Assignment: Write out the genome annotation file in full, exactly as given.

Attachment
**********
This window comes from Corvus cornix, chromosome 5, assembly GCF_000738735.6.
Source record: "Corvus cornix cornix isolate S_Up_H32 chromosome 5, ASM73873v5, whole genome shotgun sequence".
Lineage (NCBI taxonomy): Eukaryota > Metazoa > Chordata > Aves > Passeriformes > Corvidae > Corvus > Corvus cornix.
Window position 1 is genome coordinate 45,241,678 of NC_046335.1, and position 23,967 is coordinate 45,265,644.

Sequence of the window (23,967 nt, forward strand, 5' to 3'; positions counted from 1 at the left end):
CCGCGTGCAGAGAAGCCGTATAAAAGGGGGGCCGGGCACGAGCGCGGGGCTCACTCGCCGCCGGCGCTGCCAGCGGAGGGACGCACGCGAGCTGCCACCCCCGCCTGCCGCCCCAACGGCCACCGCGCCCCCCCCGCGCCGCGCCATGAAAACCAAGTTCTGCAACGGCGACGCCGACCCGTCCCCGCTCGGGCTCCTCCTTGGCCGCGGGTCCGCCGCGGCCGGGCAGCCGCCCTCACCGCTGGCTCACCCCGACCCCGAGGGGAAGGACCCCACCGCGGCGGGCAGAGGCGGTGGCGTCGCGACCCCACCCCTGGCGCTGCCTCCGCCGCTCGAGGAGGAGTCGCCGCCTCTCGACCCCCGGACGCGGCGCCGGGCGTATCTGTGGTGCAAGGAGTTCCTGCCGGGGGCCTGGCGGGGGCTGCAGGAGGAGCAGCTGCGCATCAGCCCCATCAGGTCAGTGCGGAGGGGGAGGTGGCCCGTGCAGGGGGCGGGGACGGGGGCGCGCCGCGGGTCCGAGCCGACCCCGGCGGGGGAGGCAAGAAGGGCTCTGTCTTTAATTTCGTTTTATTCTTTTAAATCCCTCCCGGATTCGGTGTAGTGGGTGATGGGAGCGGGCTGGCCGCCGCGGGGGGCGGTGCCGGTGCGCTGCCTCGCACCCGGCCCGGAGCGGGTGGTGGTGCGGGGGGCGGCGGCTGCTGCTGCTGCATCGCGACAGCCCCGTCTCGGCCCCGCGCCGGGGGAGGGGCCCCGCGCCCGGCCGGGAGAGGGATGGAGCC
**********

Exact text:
This window comes from Corvus cornix, chromosome 5, assembly GCF_000738735.6.
Source record: "Corvus cornix cornix isolate S_Up_H32 chromosome 5, ASM73873v5, whole genome shotgun sequence".
Lineage (NCBI taxonomy): Eukaryota > Metazoa > Chordata > Aves > Passeriformes > Corvidae > Corvus > Corvus cornix.
Window position 1 is genome coordinate 45,241,678 of NC_046335.1, and position 23,967 is coordinate 45,265,644.

Sequence of the window (23,967 nt, forward strand, 5' to 3'; positions counted from 1 at the left end):
CCGCGTGCAGAGAAGCCGTATAAAAGGGGGGCCGGGCACGAGCGCGGGGCTCACTCGCCGCCGGCGCTGCCAGCGGAGGGACGCACGCGAGCTGCCACCCCCGCCTGCCGCCCCAACGGCCACCGCGCCCCCCCCGCGCCGCGCCATGAAAACCAAGTTCTGCAACGGCGACGCCGACCCGTCCCCGCTCGGGCTCCTCCTTGGCCGCGGGTCCGCCGCGGCCGGGCAGCCGCCCTCACCGCTGGCTCACCCCGACCCCGAGGGGAAGGACCCCACCGCGGCGGGCAGAGGCGGTGGCGTCGCGACCCCACCCCTGGCGCTGCCTCCGCCGCTCGAGGAGGAGTCGCCGCCTCTCGACCCCCGGACGCGGCGCCGGGCGTATCTGTGGTGCAAGGAGTTCCTGCCGGGGGCCTGGCGGGGGCTGCAGGAGGAGCAGCTGCGCATCAGCCCCATCAGGTCAGTGCGGAGGGGGAGGTGGCCCGTGCAGGGGGCGGGGACGGGGGCGCGCCGCGGGTCCGAGCCGACCCCGGCGGGGGAGGCAAGAAGGGCTCTGTCTTTAATTTCGTTTTATTCTTTTAAATCCCTCCCGGATTCGGTGTAGTGGGTGATGGGAGCGGGCTGGCCGCCGCGGGGGGCGGTGCCGGTGCGCTGCCTCGCACCCGGCCCGGAGCGGGTGGTGGTGCGGGGGGCGGCGGCTGCTGCTGCTGCATCGCGACAGCCCCGTCTCGGCCCCGCGCCGGGGGAGGGGCCCCGCGCCCGGCCGGGAGAGGGATGGAGCC